Read full article Major to Europe - Cut immigration or the UK may leave

Ed Miliband is going nowhere

Forget all the headlines. Forget all the talk. Ed Miliband's staying exactly where he is. Indeed, he told me today that "what doesn't kill you makes you stronger".

On Thursday, he's giving a big speech which the papers will, inevitably, dub a "fight-back" or a "relaunch". Before that, though, he spoke to me on a visit to Harlow college where one student asked him: "How come Labour is doing so poorly?" It was a theme I took up with him.

Read full article Ed Miliband is going nowhere

Theresa May wins and loses in the Commons

Theresa May
Theresa May tried to convince Conservative rebels to back the measures

How do you win a vote in the Commons and yet lose at the same time ?

How do you give MPs a vote on a crucial issue only to be attacked from all sides for not giving them a vote at all ?

Read full article Theresa May wins and loses in the Commons

Cameron set for sweaty time in political sauna?

David Cameron and Alexander Stubb

David Cameron is in Helsinki to attend a meeting of the Northern Future Forum which brings together the leaders of Nordic countries - Finland, Denmark, Sweden and Norway - together with the Baltic states - Latvia, Lithuania, Estonia, Iceland and the UK.

This is an important opportunity for the prime minister to test his ideas on how to limit EU immigration before delivering a major speech on the subject in the next few weeks.

Read full article Cameron set for sweaty time in political sauna?

Prime Minister's Questions: Enlightening if not edifying

David Cameron speaking during Prime Minister's Questions

It may not be the most edifying of experiences but if you listen hard to Prime Minister's Questions it can be enlightening - if, that is, you want to understand how Ed Miliband and David Cameron think they can secure power next May.

Both men start from a pretty miserable position.

Read full article Prime Minister's Questions: Enlightening if not edifying

More Correspondents

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    Latest on events, trends and issues in the economy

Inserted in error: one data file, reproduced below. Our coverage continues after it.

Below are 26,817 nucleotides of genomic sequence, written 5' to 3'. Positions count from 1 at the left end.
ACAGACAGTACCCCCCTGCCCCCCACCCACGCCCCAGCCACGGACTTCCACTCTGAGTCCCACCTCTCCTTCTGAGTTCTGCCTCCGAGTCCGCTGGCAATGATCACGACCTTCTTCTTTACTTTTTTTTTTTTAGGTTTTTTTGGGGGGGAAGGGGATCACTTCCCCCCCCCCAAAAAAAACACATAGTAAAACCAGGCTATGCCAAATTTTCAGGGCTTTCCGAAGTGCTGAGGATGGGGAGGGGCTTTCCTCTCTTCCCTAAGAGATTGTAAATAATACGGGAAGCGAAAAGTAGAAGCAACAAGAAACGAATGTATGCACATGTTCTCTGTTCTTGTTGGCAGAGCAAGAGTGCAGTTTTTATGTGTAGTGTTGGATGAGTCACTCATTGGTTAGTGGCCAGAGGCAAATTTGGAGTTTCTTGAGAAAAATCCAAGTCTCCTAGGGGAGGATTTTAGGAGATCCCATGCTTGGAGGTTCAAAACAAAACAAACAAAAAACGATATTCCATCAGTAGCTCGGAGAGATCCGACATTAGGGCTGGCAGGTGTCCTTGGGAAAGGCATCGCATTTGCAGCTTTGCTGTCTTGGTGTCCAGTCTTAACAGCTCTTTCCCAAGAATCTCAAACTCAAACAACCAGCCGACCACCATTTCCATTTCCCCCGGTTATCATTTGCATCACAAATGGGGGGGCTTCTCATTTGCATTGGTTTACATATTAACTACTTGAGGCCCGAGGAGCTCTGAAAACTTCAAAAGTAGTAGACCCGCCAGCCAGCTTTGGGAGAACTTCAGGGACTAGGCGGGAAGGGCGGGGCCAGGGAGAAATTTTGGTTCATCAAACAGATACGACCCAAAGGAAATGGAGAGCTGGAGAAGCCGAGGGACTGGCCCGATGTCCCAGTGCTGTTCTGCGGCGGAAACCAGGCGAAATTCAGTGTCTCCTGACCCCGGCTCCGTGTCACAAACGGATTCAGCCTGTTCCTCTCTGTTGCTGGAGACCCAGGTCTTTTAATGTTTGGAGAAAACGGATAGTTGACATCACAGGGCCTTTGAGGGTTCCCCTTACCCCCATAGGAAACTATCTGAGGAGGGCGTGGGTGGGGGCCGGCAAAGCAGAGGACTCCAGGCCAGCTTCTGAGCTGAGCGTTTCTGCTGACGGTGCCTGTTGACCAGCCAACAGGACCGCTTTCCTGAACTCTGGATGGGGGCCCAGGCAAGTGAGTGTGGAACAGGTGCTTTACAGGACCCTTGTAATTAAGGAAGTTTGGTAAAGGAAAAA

• James Landale James Landale Deputy political editor

    Who is saying what to whom at Westminster and why it matters


  • Martin Rosenbaum, Freedom of information specialist Martin Rosenbaum Freedom of information specialist

    Thoughts on FoI and the issues it raises


  • Mark D'Arcy, Parliamentary correspondent Mark D'Arcy Parliamentary correspondent

    Inside the chambers and committee rooms of Westminster


About Nick

Nick started blogging about politics for the BBC in 2001 when he was one of the earliest mainstream journalists in the UK to adopt the format.

He has been in his current role since 2005.

Before he was political editor, he did the same job at ITV News, before which he was chief political correspondent for BBC News 24, deputy editor of Panorama and a presenter on BBC Radio 5 live.

He began his time at the BBC behind the microphone, starting as a trainee producer in 1986 on Brass Tacks, Newsround and Crimewatch.

Based at Westminster, he has particular responsibility for serving the flagship news programmes, including Today on Radio 4 and the Ten O'Clock News on BBC One.

Born in Macclesfield, Cheshire in 1963, he attended Cheadle Hulme School, followed by University College, Oxford where he studied politics, philosophy and economics.